One month SPY may be so far down that you want to double your next investment. But don’t do it. It may be lower the following month.
You already would be getting more shares because you're investing a fixed amount each time. Be happy with that. It's known as dollar-cost averaging.
What if the stock goes higher? At first, you're upset that you didn't put more into it. Right? Then you want to put more into it because you feel you want to catch up. That's greed!
I use a trick by asking myself, "Am I doing this out of greed?" But when I stick to a plan, I don't even need to think about it.
The beauty of mechanical trading is that you don’t need to think. You don’t need to follow trends. Just carry out your trades according to the plan—mechanically!
What’s the Benefit of Mechanical Trading?
When you follow the plan, you will always buy low and sell high. Thus, you will continuously be taking some money off the table at a profit rather than holding too long until things turn against you.
You will also be dollar-cost averaging as you buy more shares at lower prices and take some money off the table at higher share prices. Of course, that also creates a routine of recycling your funds.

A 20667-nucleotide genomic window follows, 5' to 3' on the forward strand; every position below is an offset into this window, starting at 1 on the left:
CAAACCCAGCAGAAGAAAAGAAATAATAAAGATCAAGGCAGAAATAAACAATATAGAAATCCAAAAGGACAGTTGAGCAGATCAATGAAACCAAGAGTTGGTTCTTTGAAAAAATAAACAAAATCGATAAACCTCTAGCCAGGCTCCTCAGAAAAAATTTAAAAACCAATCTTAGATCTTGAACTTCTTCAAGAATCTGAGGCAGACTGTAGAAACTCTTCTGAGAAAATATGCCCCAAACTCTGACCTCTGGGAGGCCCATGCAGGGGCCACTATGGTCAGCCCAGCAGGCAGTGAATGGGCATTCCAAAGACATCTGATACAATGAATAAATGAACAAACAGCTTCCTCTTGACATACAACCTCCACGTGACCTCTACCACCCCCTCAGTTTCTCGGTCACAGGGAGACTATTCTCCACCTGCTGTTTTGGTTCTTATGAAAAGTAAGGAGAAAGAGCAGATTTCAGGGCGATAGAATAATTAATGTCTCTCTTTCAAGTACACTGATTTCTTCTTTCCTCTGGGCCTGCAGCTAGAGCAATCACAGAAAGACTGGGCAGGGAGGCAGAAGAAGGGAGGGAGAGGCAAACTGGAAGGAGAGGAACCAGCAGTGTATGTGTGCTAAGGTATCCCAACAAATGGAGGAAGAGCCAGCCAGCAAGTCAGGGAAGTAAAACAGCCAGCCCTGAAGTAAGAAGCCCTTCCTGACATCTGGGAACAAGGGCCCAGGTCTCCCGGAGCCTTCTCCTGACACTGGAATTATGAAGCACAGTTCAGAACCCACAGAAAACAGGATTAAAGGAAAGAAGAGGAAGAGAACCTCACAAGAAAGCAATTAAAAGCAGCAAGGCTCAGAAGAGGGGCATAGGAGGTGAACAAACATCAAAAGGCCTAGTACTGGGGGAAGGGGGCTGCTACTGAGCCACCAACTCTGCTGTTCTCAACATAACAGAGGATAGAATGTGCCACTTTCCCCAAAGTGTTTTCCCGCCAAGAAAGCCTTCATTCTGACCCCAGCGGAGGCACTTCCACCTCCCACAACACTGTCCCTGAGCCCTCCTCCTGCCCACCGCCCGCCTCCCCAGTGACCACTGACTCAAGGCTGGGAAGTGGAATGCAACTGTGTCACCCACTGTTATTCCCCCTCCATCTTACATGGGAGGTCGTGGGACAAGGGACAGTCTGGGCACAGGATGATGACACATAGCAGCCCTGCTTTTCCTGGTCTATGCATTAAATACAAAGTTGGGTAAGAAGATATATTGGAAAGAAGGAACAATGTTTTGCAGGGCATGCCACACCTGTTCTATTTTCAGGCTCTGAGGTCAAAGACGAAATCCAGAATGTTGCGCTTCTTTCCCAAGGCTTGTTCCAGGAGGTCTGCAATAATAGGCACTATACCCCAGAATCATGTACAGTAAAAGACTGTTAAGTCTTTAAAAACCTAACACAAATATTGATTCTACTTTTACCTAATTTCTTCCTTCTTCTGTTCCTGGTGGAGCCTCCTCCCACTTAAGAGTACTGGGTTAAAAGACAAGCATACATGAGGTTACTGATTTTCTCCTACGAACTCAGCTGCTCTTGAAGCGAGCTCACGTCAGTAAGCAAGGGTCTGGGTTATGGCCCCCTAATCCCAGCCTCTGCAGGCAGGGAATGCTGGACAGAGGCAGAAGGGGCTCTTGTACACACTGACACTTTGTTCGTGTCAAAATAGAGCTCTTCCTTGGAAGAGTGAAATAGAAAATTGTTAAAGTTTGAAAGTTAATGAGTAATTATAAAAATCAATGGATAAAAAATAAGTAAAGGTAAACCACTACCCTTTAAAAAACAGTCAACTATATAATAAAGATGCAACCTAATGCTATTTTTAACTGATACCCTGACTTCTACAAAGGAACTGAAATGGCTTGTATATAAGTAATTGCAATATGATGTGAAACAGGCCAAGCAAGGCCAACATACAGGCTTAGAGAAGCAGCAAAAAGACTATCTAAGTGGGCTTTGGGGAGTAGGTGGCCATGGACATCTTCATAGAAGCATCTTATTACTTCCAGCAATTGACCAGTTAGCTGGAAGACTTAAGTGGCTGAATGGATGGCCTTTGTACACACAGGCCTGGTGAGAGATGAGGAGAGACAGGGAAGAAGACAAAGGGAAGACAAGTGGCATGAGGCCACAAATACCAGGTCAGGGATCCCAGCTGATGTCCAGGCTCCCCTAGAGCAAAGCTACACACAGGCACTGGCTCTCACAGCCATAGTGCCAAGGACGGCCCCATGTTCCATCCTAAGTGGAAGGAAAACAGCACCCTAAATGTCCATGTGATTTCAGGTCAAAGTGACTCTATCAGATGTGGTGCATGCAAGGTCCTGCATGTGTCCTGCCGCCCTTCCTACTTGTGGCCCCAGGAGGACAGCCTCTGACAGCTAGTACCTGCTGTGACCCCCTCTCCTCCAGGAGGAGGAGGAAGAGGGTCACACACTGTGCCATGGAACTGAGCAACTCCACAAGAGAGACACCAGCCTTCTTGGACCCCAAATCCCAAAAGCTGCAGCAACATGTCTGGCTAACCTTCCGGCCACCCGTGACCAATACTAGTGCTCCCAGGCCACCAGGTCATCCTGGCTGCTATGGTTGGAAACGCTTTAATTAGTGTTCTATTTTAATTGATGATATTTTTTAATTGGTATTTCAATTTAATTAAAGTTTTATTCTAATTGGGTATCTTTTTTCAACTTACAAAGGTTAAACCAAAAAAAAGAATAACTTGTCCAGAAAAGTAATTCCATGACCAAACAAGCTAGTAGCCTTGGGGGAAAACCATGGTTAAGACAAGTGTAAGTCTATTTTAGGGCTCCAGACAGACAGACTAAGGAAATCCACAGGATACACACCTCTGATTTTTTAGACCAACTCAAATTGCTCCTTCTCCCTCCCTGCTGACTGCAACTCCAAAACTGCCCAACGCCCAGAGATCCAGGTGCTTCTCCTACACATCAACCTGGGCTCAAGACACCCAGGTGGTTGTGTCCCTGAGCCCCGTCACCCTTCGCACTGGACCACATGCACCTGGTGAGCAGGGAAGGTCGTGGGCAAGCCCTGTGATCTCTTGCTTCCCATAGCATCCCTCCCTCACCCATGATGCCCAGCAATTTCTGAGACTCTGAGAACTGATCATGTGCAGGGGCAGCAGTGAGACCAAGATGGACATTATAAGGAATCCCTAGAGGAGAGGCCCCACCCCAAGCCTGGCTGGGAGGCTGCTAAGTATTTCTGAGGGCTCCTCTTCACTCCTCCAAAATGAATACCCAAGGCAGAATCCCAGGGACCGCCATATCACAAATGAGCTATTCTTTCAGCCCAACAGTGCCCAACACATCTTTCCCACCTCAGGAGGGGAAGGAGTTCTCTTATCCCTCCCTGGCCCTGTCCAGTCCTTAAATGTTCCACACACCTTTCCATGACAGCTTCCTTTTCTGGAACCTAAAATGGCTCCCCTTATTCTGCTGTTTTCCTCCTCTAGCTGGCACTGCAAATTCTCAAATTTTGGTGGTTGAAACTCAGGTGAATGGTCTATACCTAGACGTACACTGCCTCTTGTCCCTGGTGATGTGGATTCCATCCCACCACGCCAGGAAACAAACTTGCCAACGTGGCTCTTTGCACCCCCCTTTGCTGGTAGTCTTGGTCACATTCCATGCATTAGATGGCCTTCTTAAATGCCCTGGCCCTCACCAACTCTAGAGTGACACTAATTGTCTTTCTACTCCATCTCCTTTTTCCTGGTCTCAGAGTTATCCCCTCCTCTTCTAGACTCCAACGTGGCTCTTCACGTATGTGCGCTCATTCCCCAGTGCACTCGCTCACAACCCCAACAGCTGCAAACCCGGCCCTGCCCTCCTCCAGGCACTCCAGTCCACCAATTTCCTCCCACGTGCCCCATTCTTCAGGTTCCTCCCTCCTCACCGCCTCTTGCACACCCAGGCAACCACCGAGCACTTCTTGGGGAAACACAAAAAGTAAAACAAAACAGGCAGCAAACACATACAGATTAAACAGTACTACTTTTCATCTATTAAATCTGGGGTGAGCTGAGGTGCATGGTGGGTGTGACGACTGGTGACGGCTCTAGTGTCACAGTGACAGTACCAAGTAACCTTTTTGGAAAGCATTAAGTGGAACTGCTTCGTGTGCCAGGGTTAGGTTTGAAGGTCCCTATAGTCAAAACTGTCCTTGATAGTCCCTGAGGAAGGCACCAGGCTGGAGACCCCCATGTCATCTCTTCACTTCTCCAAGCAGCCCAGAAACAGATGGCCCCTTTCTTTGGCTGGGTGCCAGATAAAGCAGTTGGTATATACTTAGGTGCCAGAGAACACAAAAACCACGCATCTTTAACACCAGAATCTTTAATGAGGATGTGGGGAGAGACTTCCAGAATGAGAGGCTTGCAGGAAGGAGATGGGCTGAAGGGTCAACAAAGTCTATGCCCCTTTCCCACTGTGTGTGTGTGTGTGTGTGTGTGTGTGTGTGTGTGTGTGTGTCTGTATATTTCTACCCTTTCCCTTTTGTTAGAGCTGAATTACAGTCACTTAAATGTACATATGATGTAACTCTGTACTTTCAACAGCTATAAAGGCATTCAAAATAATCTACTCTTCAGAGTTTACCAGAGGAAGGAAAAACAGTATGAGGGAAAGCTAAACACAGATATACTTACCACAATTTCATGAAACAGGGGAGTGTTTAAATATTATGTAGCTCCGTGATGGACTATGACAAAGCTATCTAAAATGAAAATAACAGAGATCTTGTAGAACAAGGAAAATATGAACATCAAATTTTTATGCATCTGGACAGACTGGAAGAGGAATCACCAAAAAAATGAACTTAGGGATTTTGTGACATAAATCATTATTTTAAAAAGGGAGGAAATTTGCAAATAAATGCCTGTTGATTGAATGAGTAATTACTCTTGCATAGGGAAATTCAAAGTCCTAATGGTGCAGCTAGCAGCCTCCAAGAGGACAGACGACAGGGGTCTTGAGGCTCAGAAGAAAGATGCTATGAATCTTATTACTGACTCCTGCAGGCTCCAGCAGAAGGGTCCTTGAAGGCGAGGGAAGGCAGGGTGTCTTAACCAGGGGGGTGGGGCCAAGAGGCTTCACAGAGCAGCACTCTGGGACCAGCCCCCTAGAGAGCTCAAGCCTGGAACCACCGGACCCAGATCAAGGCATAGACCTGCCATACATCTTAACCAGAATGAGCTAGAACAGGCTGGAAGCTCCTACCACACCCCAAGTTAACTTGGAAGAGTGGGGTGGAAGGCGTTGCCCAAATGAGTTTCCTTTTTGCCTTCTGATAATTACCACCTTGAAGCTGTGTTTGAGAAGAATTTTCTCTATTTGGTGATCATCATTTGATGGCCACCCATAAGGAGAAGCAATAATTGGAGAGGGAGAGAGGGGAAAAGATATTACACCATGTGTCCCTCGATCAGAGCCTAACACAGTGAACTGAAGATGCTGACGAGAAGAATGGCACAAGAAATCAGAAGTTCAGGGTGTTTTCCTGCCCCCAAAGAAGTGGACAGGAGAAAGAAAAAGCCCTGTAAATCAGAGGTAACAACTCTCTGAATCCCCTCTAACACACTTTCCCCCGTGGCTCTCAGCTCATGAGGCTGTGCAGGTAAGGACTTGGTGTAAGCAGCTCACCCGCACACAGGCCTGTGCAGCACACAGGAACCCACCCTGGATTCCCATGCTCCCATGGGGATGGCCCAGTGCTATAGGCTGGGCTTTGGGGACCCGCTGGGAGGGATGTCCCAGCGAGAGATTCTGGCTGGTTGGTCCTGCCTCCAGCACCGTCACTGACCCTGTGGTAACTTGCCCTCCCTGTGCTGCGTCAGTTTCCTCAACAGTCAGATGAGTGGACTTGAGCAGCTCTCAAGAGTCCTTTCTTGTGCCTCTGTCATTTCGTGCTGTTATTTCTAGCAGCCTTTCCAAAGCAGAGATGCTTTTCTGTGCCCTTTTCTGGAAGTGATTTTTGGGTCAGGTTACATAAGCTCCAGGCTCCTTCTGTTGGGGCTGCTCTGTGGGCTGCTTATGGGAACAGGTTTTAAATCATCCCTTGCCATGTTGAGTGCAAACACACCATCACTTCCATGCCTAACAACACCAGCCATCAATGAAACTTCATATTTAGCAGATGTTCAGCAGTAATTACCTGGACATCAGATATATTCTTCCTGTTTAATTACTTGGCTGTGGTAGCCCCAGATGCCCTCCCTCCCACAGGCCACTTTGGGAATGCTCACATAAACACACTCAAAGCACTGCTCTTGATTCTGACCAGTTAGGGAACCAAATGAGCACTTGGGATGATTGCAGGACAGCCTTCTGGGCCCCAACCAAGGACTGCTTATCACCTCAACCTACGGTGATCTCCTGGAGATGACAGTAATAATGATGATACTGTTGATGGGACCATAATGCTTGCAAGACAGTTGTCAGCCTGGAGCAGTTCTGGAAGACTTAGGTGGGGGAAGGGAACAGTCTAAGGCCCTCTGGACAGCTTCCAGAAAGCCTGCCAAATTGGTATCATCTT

What Can Go Wrong?
Nothing is a sure thing. World events can negatively affect markets. If the stock or ETF keeps going lower and lower, you could invest $200 endlessly every month until you have no funds remaining. And you may never have the opportunity to take money out at a profit.
Of course, the theory is that the stock market won’t go to zero. But to be honest, one never knows. You may need to change your plans if a crisis develops, such as war. That's the only time you'd sway from using a mechanical technique.
A Quick Review
You'll see better results when you trade consistently according to a specific plan.
- Enter trades mechanically based on a plan.
- Trade on the same day each month.
- Trade at the same time of the day.
- Don't overthink anything.
This article is accurate and true to the best of the author’s knowledge. Content is for informational or entertainment purposes only and does not substitute for personal counsel or professional advice in business, financial, legal, or technical matters.
© 2014 Glenn Stok